Mbee

Always need to RegDelete() both 64-bit -AND- 32-bit reg keys?

9 posts in this topic

Under a 64-bit OS, do I always have to call RegDelete() with both the 64-bit reg path and the regular reg path if I want to delete a reg key or value?

I've been insulted here : for writing more than a dozen or so words in these posts, but I don't know any other way to explain myself, so here I go again (please be kind):

I've been struggling with the fact that the scripts I've recently written to delete some registry keys on a 64-bit Windows 7 Pro system don't end up actually deleting the keys in question.  In these scripts, I've always made sure to suffix the reg root key with "64", as emphasized in the RegDelete() help file.  For instance, to delete a key starting with "HKU", I've made sure the reg path starts with "HKU64".

I scrupulously check the return codes after every function, and certainly did so with the RegDelete() calls, but while there was never any error, the keys in question were always still there when I examined them using my 64-bit registry editor (Registrar Registry Manager 64-bit), using the standard key paths!

After repeatedly failing to actually delete the keys in question, I modified the scripts to call RegDelete() with both "HKU64..." -and- "HKU...", and lo and behold, it worked!  The keys were actually gone.

Questions: (1): Is this something everyone already knows?  If so, where is it explained?

(2): Is it always true under a 64-bit OS that one must always delete both sets of keys?  Or is it necessary sometimes but not others?

Please help me understand this.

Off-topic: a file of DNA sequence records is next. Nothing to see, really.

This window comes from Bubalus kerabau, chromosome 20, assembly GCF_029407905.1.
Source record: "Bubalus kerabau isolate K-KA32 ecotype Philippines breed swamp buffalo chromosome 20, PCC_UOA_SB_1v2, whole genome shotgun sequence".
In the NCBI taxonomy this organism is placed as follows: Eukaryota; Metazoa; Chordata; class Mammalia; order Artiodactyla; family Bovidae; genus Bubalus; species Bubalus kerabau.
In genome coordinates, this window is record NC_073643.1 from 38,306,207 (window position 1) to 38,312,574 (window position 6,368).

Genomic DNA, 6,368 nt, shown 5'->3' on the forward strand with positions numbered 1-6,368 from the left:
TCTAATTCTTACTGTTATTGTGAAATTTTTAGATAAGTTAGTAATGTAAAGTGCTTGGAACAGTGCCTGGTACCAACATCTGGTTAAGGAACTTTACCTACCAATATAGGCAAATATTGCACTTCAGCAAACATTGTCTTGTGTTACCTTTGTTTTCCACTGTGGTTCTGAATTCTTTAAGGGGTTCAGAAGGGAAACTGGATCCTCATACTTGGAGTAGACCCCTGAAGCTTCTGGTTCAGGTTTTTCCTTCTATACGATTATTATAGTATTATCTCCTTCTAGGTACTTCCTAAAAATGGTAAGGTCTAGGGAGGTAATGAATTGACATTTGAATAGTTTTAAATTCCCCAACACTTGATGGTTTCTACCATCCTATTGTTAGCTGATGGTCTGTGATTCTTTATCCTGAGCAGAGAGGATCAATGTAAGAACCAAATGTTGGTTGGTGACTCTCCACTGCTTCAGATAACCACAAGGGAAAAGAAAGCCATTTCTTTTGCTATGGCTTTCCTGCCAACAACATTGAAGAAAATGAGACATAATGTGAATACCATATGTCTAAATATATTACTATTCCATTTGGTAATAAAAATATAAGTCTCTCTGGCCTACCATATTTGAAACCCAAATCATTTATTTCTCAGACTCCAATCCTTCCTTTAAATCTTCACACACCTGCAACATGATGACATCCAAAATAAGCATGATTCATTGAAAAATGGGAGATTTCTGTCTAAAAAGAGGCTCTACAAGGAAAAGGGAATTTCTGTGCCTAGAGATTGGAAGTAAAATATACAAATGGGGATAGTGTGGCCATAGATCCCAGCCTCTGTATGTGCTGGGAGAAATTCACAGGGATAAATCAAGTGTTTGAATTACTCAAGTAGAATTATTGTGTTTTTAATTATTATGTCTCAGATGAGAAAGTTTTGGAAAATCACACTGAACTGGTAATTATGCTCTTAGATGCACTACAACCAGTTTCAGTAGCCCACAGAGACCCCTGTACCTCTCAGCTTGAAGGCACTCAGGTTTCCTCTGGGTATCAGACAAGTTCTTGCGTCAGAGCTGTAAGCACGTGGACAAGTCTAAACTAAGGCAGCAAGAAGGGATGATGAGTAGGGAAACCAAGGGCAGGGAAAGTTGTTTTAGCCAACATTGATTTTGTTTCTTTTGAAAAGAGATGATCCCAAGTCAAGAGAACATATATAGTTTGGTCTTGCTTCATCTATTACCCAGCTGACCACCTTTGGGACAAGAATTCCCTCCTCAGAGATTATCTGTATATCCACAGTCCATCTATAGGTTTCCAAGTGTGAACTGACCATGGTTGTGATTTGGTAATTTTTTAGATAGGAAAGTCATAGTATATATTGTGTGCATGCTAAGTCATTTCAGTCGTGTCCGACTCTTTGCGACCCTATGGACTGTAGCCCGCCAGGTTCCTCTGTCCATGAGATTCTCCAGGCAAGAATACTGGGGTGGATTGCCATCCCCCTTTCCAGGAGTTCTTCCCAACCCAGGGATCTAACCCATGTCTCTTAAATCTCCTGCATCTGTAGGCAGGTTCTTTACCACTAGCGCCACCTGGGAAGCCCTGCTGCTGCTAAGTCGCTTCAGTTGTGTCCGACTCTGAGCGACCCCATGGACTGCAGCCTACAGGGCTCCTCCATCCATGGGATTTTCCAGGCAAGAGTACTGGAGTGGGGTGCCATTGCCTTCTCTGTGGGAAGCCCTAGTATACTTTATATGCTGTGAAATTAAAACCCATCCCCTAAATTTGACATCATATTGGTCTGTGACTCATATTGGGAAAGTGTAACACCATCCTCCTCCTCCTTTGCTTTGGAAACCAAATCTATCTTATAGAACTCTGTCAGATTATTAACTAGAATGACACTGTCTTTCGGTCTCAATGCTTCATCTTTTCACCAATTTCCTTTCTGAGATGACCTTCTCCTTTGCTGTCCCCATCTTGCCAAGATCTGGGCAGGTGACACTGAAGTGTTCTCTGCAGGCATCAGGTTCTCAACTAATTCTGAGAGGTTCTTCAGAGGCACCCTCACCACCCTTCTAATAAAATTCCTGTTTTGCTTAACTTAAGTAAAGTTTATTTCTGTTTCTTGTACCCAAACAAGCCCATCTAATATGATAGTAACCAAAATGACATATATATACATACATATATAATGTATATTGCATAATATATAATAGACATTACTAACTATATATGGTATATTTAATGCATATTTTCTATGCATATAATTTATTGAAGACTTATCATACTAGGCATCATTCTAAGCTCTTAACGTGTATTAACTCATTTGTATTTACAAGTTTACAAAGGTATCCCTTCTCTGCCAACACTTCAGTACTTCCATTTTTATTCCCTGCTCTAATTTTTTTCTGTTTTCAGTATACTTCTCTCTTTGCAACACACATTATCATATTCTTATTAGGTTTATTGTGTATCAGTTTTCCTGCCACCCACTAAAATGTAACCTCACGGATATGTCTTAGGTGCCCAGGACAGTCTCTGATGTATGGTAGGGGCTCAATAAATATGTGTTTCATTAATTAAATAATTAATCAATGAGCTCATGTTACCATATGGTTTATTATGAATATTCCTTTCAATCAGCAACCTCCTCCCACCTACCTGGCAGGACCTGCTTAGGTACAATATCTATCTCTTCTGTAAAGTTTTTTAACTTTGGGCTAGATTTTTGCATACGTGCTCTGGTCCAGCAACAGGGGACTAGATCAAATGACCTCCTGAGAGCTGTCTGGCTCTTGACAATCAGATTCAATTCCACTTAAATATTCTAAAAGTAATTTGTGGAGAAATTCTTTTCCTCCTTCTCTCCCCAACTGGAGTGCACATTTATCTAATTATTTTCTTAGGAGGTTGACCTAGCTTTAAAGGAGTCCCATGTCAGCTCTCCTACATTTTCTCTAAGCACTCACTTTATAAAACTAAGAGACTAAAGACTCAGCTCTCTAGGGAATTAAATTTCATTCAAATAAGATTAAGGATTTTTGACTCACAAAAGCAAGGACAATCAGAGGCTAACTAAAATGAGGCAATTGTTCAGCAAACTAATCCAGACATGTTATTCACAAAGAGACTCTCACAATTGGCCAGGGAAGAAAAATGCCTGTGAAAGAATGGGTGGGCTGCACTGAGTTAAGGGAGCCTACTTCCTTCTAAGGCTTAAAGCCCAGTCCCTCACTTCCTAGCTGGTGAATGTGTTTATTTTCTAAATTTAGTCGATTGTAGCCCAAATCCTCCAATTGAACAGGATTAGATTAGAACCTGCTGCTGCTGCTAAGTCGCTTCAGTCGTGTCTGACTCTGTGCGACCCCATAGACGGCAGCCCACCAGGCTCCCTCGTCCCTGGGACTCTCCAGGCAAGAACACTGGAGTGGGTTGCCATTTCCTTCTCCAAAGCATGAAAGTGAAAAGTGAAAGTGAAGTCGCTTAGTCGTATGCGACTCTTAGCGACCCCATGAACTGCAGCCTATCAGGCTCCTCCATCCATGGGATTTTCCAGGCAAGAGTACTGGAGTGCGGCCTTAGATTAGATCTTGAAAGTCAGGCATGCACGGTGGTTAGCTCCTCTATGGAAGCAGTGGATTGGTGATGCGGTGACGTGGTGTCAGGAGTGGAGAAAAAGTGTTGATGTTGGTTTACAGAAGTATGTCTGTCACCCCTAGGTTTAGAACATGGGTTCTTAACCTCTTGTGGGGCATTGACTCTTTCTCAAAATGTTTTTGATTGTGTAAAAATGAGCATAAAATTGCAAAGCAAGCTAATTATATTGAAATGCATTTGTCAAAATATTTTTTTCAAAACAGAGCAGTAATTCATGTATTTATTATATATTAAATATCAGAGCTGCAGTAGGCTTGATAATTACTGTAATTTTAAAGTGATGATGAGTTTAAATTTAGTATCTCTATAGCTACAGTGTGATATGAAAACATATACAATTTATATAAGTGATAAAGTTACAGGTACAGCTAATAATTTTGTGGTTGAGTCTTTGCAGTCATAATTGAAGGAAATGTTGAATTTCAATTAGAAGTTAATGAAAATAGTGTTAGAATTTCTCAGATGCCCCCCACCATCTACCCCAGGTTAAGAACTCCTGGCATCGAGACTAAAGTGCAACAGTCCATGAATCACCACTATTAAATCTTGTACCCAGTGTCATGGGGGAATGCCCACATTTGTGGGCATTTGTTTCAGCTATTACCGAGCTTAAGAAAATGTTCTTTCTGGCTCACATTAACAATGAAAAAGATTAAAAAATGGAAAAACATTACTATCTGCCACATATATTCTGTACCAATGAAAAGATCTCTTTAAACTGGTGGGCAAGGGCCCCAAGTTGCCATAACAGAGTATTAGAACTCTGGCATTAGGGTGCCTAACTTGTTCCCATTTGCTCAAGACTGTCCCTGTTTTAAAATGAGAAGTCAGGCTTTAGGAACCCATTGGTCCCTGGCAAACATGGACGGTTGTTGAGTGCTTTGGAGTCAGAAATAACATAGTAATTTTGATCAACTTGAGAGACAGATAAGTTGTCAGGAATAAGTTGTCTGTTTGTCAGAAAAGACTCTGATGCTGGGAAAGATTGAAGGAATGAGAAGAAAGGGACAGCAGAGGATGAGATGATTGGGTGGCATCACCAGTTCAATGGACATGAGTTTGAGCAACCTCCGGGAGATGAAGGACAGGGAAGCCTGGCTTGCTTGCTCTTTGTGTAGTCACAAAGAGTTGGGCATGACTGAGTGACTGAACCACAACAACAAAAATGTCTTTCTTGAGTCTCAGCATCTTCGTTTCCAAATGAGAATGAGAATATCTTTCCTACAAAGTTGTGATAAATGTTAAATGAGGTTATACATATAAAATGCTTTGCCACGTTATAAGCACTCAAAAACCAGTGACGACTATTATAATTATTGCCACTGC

(Misc Info: I have UAC disabled, and I always run with Administrator privelege.  All the reg keys and values I wish to delete are in the "HKU/HKU64" or "HKCU/HKCU64" trees.)

Thanks!

 

Share this post


Link to post
Share on other sites



#2 ·  Posted (edited)

If the key/value in question is in both hives (64-bit and 32-bit), then yes you have to call RegDelete twice. Are you running 64-bit AutoIt or 32-bit? What key/value are you trying to delete?

Edited by zorphnog
1 person likes this

Share this post


Link to post
Share on other sites

If the key/value in question is in both hives (64-bit and 32-bit), then yes you have to call RegDelete twice. Are you running 64-bit AutoIt or 32-bit? What key/value are you trying to delete?

 

Thanks very much for your helpful reply, zorphnog !

I'm using the 64-bit version of AutoIt.

Although there are several different keys/values I want to delete (depending on the script), a typical key I want to delete starts at this path: HKEY_CURRENT_USERSoftwareNeoSoftToolsSystem ManagerCommonFileInfo

But all of the keys/values I want to delete are either in the HKU or the HKCU paths.

Now here's an additional question, if you don't mind:  In the help file for RegDelete(), there's the following statement: "When running on 64-bit Windows if you want to delete a key or value specific to the 64-bit environment you have to suffix the HK... with 64 i.e. HKLM64."

Could you please explain how I can tell whether a given registry entry is "specific to the 64-bit environment"? 

 

Thanks again for your help!

Share this post


Link to post
Share on other sites

Mbee,

Basically, if 64-bit software (or a 64-bit process) is what wrote the registry keys/values, then they'll be under the default HKLM, HKCU, HKU hives on a 64-bit Windows OS. If, however, it was 32-bit software (or a 32-bit process) that wrote the registry keys/values, then they'll be under the WOW64 (32-bit) sub-keys (i.e. HKLMSOFTWAREWow6432Node; HKCUSoftwareWow6432Node; etc.) on a 64-bit Windows OS. In my experience, you'll see this more under the HKLM hive than under the user-level hives (HKCU & HKU).